When a wall of water overwhelmed the Yukon River town of Stevens Village on May 8, residents fled for their lives. Neighbors drove boats through the village rescuing those who were trapped in their homes by the rising waters. Houses floated off their foundations or were battered by huge chunks of ice.
Approximately 40 to 50 residents of this Alaska Native village were evacuated to Fairbanks. The Alaska Division of Homeland Security and Emergency Management (DHS&EM) established an Immediate Housing Needs Hotline to help evacuees from Stevens Village find places to stay.
Evacuees were helped with hotel costs by relief organizations like the Tanana Chiefs Conference and the American Red Cross. An outpouring of contributions from the Fairbanks community offered them food and clothing to replace supplies they had lost in the floods.
Meanwhile, about 25 men stayed behind in Stevens Village, to protect the homes as best they could and to oversee the re-building of the community as soon as the river and ice retreated. DHS&EM arranged for emergency supplies to be flown in, such as water, food, fuel, emergency power supplies, sanitation/hygiene supplies, a satellite phone, cots and sleeping bags, dog food, radios and pumping equipment.
It soon became obvious that if the village was to have its homes ready for the coming winter, it would need help. Mennonite Disaster Service (MDS) offered to bring in volunteers to re-build the houses that had been damaged in Stevens Village, even though it was already committed to helping the community of Eagle recover.
In all, volunteers from MDS did extensive repairs to nine houses (Figure 1). They raised most of these houses on stilts to prevent damage from future flooding. They also did necessary repairs to the houses, such as spraying insulation foam into the corners of drafty log homes (Figure 2).
Nearly all the houses in Stevens Village were damaged by the flooding (Figures 3 and 4). One house was moved 25 feet from its original foundation by the flood waters (Figure 5). MDS volunteers stabilized it in its new position and repaired the damage. Another house had all the insulation underneath washed away, so volunteers jacked up the house, to make the floor accessible and to protect it from future floods, then replaced the insulation.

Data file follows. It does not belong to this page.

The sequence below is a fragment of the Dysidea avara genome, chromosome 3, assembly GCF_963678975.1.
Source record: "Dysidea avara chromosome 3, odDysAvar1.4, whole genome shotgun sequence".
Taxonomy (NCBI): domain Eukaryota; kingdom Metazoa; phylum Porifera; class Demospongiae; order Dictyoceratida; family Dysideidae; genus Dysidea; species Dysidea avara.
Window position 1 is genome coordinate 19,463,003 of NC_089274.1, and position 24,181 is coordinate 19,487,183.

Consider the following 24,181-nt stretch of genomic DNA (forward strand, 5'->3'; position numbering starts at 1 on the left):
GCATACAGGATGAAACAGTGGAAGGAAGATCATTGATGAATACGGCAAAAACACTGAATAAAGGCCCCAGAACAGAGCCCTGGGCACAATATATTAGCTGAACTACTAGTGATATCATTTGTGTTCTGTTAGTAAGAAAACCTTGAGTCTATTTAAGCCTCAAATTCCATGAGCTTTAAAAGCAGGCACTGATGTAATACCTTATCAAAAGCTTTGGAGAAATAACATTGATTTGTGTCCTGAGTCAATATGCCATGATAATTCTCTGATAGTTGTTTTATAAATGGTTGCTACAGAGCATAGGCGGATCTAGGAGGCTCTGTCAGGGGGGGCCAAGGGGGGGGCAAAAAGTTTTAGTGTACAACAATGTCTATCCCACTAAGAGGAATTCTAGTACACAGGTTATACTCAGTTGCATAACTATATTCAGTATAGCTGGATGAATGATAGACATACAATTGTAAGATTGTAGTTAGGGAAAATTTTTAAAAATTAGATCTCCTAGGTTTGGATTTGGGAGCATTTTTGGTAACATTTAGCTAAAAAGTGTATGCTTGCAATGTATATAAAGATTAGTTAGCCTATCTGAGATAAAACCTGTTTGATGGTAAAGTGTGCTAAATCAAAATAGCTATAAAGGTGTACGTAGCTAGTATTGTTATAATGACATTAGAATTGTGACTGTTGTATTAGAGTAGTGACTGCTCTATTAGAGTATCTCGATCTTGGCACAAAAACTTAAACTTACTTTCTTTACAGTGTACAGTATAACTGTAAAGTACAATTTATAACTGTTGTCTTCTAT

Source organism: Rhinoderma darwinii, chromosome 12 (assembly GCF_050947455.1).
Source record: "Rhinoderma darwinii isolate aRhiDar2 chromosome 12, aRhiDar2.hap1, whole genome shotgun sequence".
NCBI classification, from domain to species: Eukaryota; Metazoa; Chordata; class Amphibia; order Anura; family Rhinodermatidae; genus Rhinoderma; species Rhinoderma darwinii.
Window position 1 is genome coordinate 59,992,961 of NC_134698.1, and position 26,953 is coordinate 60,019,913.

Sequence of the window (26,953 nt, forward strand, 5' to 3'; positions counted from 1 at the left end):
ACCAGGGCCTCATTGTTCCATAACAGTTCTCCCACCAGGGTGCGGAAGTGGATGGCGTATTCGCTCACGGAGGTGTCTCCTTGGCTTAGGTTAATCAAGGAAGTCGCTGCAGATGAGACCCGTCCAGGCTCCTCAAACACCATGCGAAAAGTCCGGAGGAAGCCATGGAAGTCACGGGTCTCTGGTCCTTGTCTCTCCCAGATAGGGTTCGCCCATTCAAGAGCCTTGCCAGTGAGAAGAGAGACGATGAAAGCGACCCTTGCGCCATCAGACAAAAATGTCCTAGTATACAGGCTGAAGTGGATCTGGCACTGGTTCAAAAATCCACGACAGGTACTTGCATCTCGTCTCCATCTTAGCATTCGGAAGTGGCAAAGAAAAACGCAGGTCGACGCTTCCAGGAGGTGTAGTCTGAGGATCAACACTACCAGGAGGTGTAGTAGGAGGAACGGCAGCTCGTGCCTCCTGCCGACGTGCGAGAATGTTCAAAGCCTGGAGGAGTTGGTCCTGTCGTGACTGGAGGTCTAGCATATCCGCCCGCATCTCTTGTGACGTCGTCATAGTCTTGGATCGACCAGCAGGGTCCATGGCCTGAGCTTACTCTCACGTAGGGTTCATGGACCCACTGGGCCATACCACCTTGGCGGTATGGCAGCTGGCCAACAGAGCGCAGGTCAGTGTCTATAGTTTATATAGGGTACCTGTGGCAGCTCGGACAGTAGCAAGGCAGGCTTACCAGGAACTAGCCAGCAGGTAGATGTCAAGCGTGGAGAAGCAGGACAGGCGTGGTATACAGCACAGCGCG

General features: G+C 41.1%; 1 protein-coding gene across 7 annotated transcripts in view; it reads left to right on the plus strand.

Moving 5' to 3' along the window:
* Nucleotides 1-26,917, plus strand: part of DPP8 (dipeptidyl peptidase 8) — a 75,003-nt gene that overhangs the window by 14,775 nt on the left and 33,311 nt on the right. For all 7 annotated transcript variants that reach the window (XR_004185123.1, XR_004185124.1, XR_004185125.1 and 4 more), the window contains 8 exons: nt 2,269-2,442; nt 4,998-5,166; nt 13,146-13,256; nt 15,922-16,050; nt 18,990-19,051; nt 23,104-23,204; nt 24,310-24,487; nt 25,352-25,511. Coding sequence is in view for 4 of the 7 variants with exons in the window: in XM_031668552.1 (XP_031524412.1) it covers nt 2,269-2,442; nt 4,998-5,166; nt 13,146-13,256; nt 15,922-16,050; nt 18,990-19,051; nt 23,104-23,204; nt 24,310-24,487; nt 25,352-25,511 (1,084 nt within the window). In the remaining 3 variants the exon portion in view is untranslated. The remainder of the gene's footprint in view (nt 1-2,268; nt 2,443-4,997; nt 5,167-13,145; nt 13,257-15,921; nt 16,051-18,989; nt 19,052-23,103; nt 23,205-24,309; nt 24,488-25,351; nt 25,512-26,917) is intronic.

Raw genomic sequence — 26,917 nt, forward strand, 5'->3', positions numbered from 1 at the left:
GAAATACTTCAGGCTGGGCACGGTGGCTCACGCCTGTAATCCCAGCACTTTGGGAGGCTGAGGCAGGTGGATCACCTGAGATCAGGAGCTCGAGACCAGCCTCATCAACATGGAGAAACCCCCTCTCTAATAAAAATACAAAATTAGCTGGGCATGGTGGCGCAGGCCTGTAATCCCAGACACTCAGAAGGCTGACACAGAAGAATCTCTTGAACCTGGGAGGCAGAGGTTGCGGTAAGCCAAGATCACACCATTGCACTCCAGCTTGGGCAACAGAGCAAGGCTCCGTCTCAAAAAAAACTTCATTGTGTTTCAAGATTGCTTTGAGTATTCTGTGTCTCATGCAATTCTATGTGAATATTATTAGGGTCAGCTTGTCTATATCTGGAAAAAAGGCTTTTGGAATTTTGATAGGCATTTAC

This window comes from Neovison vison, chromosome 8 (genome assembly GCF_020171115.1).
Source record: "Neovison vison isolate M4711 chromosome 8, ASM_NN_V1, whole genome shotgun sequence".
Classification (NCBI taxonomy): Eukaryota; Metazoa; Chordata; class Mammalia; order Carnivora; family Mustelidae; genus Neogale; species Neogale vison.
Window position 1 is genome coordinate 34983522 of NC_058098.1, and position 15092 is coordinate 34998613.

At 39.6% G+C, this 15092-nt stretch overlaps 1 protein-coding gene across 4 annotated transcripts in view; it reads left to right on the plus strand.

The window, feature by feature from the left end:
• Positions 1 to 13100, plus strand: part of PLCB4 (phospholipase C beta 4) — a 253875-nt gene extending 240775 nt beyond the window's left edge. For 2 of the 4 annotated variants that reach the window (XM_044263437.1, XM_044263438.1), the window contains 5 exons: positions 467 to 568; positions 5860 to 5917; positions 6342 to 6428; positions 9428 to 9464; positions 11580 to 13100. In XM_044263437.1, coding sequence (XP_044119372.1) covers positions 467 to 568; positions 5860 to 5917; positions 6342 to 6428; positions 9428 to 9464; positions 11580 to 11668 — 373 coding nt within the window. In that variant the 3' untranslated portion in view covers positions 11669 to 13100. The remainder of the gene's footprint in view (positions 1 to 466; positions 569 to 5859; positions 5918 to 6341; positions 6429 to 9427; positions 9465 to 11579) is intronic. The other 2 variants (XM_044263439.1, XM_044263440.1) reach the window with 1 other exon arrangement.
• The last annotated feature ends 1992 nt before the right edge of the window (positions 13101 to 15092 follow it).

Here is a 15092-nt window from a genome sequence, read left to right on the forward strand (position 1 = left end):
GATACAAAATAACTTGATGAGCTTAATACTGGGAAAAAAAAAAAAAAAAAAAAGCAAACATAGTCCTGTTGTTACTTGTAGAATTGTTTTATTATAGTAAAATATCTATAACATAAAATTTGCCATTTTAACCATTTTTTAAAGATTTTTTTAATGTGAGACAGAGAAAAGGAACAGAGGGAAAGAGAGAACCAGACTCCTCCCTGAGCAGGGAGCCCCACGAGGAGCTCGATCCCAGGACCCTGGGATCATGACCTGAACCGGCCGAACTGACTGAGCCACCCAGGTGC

Robert Joseph, a tribal elder who lives with his brother and their 90-year-old mother, had the most seriously damaged house in the village. Water swept through and covered the inside of the home to a depth of nearly three feet. The family lived in a tent outside the house for three months until MDS volunteers replaced the floor and walls and completed repairs.
Horace Smoke, second chief, stepped up to oversee the re-building of the village when the first chief was unable to stay. With his family in Fairbanks, his own home needing extensive repairs, and the responsibility for the entire village in his hands, Smoke felt overwhelmed. When MDS volunteers started working on his house, he was filled with gratitude. "I feel like my house has been taken off my shoulders," he said.
After Stevens Village was declared part of a federal disaster on June 11, FEMA began helping residents in the village. Individual Assistance representatives came to the village to register applicants, rather than having them call or register online as is usually done after a disaster.
In addition, FEMA loaded a barge in Nenana, on the Tanana River outside Fairbanks, with supplies for re-building Stevens Village: 2x4s, plywood, sheetrock, insulation, and everything required for re-building, as well as tools, utility vehicles, gasoline and more. Residents re-building their homes had the option to receive assistance either as cash or as direct aid. Supplies on the barge were for those who chose direct aid.
MDS volunteers were able to help those residents who received direct aid. In spite of the availabilit...